Natural growth: Zoo wants to expand Asia exhibit to show off elephants
By Christie Tapp
The Journal Record
OKLAHOMA CITY – The Oklahoma City Zoo plans to expand its elephant exhibit to accommodate a surge in growth.
“The Asian exhibit has been widely popular for the last couple of years, so we’re hoping to expand on that,” said Dwight Lawson, Oklahoma City Zoo executive director.
The expansion includes a rhino and Komodo dragon exhibit with a two-story restaurant overlooking the elephants. Lawson said the last time a restaurant was built, in 2000, the zoo saw 600,000 visitors a year. Since 2014, the zoo has seen more than 1 million visitors every year, he said.
“We’re trying to continue that trend and catch up to provide amenities such as food service and air conditioned spaces for guests,” Lawson said. “The rationale was not only to provide an exhibit but to also produce revenue-generating operations like food service.”
Torre Design Consortium President Ace Torre, who designed the first phase of the Asian exhibit, said there will be small exhibits centered on a broad concept.
Torre said the exhibits will start with the Komodo dragon exhibit, which will have cranes and primates on either side of the entrance. As people walk through the first exhibit there will be the Thai temple that will include a restaurant, he said.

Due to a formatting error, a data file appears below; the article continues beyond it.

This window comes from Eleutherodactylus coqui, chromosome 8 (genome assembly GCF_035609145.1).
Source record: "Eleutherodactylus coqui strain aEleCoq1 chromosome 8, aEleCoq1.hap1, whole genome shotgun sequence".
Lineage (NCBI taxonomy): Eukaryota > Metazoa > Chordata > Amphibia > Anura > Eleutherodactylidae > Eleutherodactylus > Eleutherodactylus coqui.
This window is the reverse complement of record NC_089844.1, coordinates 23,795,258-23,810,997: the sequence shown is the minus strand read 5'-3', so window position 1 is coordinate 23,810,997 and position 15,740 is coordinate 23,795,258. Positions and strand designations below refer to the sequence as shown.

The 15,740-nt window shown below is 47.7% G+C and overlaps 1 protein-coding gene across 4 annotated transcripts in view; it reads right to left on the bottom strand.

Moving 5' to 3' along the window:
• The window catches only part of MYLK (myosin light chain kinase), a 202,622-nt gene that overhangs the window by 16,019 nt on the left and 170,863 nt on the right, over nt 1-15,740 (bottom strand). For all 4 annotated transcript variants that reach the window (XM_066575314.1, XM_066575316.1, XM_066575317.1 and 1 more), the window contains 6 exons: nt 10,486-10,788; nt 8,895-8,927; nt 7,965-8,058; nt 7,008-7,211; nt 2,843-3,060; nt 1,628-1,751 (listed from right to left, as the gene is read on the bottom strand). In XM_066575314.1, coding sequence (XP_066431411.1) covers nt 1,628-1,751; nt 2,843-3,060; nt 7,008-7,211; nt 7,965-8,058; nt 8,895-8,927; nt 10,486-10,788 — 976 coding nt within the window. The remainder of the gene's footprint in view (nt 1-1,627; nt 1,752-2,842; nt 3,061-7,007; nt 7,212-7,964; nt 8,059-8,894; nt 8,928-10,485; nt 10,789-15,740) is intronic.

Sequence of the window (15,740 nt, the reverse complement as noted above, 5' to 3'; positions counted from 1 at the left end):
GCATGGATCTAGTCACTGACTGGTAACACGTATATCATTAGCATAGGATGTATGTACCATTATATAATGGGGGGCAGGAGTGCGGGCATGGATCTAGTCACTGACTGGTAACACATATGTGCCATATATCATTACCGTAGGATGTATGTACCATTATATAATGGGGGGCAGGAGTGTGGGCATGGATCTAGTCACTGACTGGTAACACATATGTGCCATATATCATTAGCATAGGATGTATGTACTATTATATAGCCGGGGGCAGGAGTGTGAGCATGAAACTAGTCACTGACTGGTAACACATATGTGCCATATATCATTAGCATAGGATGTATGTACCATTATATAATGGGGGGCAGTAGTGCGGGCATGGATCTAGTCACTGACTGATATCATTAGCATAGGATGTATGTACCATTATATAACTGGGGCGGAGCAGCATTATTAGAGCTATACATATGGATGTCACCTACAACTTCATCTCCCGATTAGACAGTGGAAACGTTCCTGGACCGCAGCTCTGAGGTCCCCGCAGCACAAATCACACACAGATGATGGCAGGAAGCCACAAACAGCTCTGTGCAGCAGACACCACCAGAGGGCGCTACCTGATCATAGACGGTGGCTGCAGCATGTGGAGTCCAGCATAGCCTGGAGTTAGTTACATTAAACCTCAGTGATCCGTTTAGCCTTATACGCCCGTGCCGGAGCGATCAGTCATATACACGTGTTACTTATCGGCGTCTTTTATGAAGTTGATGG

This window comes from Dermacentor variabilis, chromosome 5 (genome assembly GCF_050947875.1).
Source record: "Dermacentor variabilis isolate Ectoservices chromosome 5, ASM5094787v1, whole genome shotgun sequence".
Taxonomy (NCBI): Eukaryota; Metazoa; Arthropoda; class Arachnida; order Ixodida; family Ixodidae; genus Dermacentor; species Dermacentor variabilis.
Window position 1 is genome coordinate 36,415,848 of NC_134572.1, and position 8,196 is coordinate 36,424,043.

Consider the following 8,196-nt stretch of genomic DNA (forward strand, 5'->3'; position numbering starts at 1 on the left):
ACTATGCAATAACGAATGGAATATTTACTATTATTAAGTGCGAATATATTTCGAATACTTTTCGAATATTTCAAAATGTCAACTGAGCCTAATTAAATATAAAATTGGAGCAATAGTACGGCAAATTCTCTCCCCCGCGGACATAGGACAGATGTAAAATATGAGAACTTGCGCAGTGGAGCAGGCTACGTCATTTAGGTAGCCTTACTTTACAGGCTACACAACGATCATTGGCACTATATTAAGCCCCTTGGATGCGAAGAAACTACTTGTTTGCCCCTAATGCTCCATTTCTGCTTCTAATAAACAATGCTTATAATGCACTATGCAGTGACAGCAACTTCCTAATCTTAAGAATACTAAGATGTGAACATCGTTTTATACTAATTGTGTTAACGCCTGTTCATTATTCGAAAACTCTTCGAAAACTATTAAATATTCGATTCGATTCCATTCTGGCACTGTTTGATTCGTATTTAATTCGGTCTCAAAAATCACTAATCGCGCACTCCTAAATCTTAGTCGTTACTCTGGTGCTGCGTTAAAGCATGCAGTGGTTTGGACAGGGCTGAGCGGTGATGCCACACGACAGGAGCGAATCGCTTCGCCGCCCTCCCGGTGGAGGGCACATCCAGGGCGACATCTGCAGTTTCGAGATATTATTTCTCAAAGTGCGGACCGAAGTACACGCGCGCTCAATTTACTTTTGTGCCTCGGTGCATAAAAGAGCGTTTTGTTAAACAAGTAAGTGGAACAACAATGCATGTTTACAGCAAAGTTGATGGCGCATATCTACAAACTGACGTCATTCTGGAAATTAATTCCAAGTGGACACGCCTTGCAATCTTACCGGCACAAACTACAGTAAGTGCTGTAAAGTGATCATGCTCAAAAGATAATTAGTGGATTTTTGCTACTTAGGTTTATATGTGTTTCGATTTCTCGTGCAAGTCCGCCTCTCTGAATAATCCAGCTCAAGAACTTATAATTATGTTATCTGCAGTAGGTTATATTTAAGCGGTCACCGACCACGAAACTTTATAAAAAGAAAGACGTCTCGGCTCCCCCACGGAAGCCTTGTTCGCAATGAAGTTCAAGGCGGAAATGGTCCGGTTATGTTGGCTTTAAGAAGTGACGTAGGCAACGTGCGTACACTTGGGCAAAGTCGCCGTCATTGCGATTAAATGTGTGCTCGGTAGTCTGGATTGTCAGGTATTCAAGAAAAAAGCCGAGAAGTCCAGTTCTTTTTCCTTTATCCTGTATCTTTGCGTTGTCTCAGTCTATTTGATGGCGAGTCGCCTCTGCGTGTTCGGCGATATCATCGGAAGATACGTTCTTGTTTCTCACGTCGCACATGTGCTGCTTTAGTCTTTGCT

“This exhibit is at the farthest end of the park, so at that point you’ll probably be hungry or thirsty,” Torre said. “So we’ll give them air conditioning and a great place to sit and watch the exhibits. And a place where the kids can play and have fun, so it’s a great destination.”
Torre said the first phase just included elephants and rhinos separately; now they could roam together.
“Based on compatibility, we might run the outside exhibits together,” Torre said. “If you find compatible groups, then it’s interesting to see in the exhibit, what goes on in the wild.”
Torre said he also has to consider lighting and space to make sure each animal is comfortable and safe.
“We’re designing these for exotic animals, but we’re also designing for the creatures that buy tickets at the gate,” Torres said. “Giving each one a comfort and a multitude of activities is important.”
There will also be a splash pad for children near the exhibits, and the temple can be turned into an event center, he added.
“It will be a wonderful facility both in the daytime and at night,” he added.
Torre said when the expansion is completed it will be 15 acres that could be expanded to 20 acres without breaching the zoo’s property or other exhibits. The estimated cost is $13.5 million, and it’s expected to open in 2019.
Lawson said phase II is part of the zoo’s long-term master plan that began with the elephants and will expand to other sections of the park.
“We’re working on the next big project for where the rhinos are and turning that into the Africa exhibit, and the pachyderm building will be event space,” Lawson said. “We’re also looking into what’s next for the aquatics building that needs some TLC.”